The driver of the train that derailed in northwestern Spain and killed 79 people has admitted he was travelling at twice the speed limit before it hit a curve and crashed.
In a courtroom video released by a Spanish newspaper ABC on Thursday, Francisco Jose Garzon Amo told a judge he was at a loss to explain why he did not slow down before the July 24 crash.
"I can't explain it," Garzon said. "I still don't understand how I didn't see ... mentally, or whatever. I just don't know."
The journey was "going fine" until the curve was upon him, he said. When the danger became clear, he thought, "Oh my God, the curve, the curve, the curve. I won't make it."
The edited video came from the 52-year-old's appearance before the judge on Sunday.
The train had been going as fast as 192km/h shortly before the derailment and the driver activated the brakes "seconds before the crash", reducing the speed to 153km/h, according to the court's preliminary findings based on onboard recorders. The speed limit on the section of track where the crash happened was 80km/h.
'It was inevitable'
In his evidence, Garzon said he was going far over the speed limit and ought to have started slowing down several kilometres before he reached the notorious curve.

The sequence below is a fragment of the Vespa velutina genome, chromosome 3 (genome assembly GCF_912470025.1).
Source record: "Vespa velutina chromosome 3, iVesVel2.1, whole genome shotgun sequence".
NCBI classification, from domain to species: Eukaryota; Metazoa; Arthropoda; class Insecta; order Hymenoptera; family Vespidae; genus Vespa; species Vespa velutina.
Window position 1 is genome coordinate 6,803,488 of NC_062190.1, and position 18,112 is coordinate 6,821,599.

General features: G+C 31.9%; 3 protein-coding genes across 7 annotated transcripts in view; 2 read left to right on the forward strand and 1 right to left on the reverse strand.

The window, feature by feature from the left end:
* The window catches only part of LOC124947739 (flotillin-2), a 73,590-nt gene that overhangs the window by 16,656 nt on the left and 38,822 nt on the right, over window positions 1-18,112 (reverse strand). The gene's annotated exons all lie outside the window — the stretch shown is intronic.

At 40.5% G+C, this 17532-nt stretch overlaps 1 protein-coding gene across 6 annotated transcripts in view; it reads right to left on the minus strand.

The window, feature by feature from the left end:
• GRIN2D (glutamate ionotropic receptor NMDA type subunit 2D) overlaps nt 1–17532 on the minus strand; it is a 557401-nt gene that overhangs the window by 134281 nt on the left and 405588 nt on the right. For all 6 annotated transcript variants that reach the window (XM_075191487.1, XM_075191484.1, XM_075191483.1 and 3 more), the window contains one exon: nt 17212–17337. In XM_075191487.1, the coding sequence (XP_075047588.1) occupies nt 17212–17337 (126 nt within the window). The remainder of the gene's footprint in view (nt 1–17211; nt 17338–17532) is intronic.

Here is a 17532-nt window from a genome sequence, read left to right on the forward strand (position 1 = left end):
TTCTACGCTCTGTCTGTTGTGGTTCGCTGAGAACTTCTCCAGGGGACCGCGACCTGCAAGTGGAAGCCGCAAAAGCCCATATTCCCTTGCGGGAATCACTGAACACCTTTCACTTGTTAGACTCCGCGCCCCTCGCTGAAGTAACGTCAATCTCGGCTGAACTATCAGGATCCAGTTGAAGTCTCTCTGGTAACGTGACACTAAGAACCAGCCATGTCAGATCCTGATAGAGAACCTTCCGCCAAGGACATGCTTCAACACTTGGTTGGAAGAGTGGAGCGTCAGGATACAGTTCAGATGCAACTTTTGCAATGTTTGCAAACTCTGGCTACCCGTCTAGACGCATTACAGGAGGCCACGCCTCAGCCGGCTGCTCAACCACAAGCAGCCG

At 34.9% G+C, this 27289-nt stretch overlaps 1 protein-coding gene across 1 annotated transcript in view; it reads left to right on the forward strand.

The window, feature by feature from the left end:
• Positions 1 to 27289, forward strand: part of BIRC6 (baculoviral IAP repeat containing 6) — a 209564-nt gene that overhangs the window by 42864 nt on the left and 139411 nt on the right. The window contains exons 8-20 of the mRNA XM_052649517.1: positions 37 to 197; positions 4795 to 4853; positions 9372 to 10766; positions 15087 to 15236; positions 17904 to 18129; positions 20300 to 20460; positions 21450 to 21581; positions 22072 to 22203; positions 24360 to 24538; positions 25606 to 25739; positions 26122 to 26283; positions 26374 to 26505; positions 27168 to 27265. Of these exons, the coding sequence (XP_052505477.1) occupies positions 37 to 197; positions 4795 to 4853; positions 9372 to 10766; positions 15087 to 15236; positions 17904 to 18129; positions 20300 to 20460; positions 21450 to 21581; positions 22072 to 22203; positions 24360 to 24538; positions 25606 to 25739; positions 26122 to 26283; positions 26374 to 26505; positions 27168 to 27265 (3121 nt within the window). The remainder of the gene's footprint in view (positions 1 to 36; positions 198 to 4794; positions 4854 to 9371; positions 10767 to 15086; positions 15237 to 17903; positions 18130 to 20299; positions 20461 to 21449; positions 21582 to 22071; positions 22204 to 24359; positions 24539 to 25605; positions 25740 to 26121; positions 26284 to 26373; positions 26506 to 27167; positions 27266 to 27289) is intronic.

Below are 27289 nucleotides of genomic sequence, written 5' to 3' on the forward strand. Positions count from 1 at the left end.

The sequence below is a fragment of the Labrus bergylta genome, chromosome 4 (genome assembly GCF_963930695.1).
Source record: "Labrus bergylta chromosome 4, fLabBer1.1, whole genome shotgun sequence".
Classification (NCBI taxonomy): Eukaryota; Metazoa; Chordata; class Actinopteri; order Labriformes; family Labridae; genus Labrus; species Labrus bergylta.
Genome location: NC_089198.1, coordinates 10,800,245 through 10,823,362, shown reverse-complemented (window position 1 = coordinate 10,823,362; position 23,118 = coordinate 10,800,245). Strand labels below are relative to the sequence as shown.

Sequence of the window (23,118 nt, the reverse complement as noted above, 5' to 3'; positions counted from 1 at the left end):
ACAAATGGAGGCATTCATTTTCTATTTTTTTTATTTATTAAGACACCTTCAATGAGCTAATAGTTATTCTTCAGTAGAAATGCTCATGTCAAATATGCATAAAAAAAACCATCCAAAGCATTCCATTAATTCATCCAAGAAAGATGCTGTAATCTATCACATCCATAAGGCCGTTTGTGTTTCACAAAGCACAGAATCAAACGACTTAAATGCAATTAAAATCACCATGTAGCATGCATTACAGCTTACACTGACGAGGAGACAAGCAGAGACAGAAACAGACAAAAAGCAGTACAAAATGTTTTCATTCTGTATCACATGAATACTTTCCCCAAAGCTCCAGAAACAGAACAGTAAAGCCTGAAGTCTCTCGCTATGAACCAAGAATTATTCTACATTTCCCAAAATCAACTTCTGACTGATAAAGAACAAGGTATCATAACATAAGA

Asked whether he used the brakes, Garzon replied, “The electric one, the pneumatic one ... all of them. Listen, when ... but it was already inevitable.”
Garzon said that after the derailment he called central control in Madrid about the accident.
The investigating judge is trying to establish whether human error or a technical failure caused the country's worst rail accident in decades, and Garzon is at the center of the investigation.
The judge provisionally charged Garzon on Sunday with multiple counts of negligent homicide.
National rail company Renfe said Garzon was an employee with 30 years of experience who became an assistant driver in 2000 and fully qualified in 2003.
Garzon went back to court, voluntarily, to offer more evidence on Wednesday.
In that second appearance, he said he was talking by phone to the train's on-board ticket inspector moments before the accident and hung up just before the train left the tracks. But that contradicted onboard recordings, which showed that Garzon was on the phone at the time of the derailment.
The court said the inspector would testify Friday as a witness. It said the judge has ruled that while the phone call was inappropriate it could not be considered a cause of the accident.